My Decision Theory

On my way to work I usually take a bus. Once, I’ve arrived to the bus stop a little bit late and had to wait for the next bus. I looked at the timetable and found out that the next bus was going to come in 12 minutes. I take two bus stops, which takes 4 minutes with the bus, or 20 minutes to walk.

I’ve decided to walk.

Now, mathematically, it was a wrong decision. Waiting for 12 minutes, then driving with the bus 4 minutes gives 16 minutes, which is shorter than 20 minutes. But, that day was very cold, so I’ve figured out I’d better walk and warm me up than staying at the bus stop for 12 minutes, possibly catching a cold. So, even if the decision was mathematically wrong, it was correct from the health point of view.

Several minutes into walking, I’ve watched a bus driving past me. What I’ve forgot while making my decision, is that two different bus lines pass my bus stop, and I can take both to come to work. I’ve looked up just one timetable and forgot about the second one.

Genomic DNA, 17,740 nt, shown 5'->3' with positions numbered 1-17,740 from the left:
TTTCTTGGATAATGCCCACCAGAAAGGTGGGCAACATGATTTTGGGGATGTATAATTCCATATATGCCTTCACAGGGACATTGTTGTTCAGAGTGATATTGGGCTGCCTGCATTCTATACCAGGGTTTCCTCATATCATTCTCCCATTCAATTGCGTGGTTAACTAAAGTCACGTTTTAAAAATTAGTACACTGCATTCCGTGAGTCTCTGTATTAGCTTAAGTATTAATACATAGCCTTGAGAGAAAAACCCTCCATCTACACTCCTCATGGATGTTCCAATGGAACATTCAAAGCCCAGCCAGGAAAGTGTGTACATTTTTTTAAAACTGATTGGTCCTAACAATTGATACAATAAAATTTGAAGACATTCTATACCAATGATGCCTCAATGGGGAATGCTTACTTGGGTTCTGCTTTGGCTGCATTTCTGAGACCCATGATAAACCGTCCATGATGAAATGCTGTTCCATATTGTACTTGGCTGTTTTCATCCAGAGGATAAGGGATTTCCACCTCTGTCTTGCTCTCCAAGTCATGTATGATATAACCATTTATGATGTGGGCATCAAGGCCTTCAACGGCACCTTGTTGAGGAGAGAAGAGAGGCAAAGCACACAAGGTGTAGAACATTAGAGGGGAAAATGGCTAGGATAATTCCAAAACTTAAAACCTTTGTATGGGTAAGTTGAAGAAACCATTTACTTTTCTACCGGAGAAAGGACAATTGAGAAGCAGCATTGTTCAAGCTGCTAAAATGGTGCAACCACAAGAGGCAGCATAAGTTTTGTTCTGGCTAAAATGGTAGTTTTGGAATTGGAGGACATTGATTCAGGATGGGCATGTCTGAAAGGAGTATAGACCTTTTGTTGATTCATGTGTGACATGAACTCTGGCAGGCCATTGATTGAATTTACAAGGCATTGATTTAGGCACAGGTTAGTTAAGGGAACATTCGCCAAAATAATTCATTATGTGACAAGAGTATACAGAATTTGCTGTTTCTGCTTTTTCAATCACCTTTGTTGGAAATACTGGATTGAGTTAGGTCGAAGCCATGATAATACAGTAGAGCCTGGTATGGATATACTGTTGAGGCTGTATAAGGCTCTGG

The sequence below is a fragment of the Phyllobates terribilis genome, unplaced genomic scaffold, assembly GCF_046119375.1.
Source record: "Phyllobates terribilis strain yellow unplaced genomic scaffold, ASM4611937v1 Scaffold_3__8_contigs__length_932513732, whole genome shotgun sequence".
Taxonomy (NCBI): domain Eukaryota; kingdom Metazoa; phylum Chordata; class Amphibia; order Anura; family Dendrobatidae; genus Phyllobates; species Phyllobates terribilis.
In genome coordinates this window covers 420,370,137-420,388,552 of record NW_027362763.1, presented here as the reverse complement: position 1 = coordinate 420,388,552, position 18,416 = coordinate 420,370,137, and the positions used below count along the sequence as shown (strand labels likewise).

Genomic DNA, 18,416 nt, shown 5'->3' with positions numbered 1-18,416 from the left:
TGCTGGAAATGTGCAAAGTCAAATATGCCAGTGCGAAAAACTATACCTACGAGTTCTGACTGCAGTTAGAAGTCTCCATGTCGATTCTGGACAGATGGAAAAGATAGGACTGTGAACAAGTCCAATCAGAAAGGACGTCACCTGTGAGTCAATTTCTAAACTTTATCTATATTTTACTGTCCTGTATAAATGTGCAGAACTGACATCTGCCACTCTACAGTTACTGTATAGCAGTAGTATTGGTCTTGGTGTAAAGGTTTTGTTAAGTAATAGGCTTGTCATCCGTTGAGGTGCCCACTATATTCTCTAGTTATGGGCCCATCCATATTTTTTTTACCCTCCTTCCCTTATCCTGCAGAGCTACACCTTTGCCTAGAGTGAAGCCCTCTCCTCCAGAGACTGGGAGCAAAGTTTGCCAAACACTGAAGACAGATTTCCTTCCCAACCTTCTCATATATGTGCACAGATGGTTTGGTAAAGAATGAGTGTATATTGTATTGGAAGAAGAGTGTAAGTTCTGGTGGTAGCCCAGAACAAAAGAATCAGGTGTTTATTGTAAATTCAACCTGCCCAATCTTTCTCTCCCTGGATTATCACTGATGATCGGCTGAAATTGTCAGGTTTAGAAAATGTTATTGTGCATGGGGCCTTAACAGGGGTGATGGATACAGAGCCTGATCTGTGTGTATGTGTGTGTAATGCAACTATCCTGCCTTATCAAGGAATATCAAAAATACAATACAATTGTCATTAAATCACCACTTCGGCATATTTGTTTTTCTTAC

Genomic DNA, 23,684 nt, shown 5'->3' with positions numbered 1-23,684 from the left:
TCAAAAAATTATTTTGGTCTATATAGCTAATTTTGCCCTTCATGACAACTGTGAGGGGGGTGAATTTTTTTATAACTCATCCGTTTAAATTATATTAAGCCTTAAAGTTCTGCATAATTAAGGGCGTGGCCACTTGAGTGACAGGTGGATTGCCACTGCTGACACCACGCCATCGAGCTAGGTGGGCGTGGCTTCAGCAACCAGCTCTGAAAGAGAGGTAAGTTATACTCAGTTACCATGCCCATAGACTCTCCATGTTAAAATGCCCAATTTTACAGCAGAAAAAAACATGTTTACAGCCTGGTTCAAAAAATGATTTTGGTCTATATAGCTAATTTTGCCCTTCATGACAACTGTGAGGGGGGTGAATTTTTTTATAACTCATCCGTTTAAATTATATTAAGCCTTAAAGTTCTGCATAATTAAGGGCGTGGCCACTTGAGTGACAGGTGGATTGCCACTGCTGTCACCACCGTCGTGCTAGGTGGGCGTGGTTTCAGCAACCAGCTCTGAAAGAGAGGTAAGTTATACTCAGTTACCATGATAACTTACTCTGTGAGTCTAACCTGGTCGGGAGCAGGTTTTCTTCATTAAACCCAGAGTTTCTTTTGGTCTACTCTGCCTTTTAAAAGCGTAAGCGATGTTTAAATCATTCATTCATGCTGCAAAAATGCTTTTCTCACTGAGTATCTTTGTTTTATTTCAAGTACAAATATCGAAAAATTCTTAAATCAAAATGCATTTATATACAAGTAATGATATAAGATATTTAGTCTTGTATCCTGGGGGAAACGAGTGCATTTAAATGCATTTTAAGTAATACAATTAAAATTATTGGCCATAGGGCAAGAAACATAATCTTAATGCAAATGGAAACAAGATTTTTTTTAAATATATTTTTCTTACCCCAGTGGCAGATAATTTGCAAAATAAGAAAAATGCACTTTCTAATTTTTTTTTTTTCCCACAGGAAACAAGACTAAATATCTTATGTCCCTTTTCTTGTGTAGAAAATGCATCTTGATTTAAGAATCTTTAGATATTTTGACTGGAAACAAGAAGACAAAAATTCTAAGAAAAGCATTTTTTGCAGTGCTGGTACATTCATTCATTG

As a consequence of this decision, I came into work several minutes later than I ought to come. Normally, this is not a very good thing. But I’ve worked a little bit more on the previous day, and I didn’t have any meetings scheduled, so that this hasn’t caused any major troubles. On the positive side, I’ve walked for 20 minutes, which was better for my health.

So, I took a decision, which was wrong both mathematically (16 minutes is less than 20) and logically (there was another bus line), but it didn’t have any major negative consequences, and indeed it was even good for my health.

Crazy, but this is how the world is. We take wrong decisions, but earn only positive consequences. Sometimes, we take perfectly correct and elegant decisions, that become huge source of negative consequences.

I’m still trying to understand how to handle it.

And this is by the way why I’m always laughing when I hear CS academics speaking about “reasoning about your code” and “formal proof of correctness”. They seem to be thinking, the biggest problem of software industry was to figure out, if 16 is less than 20.

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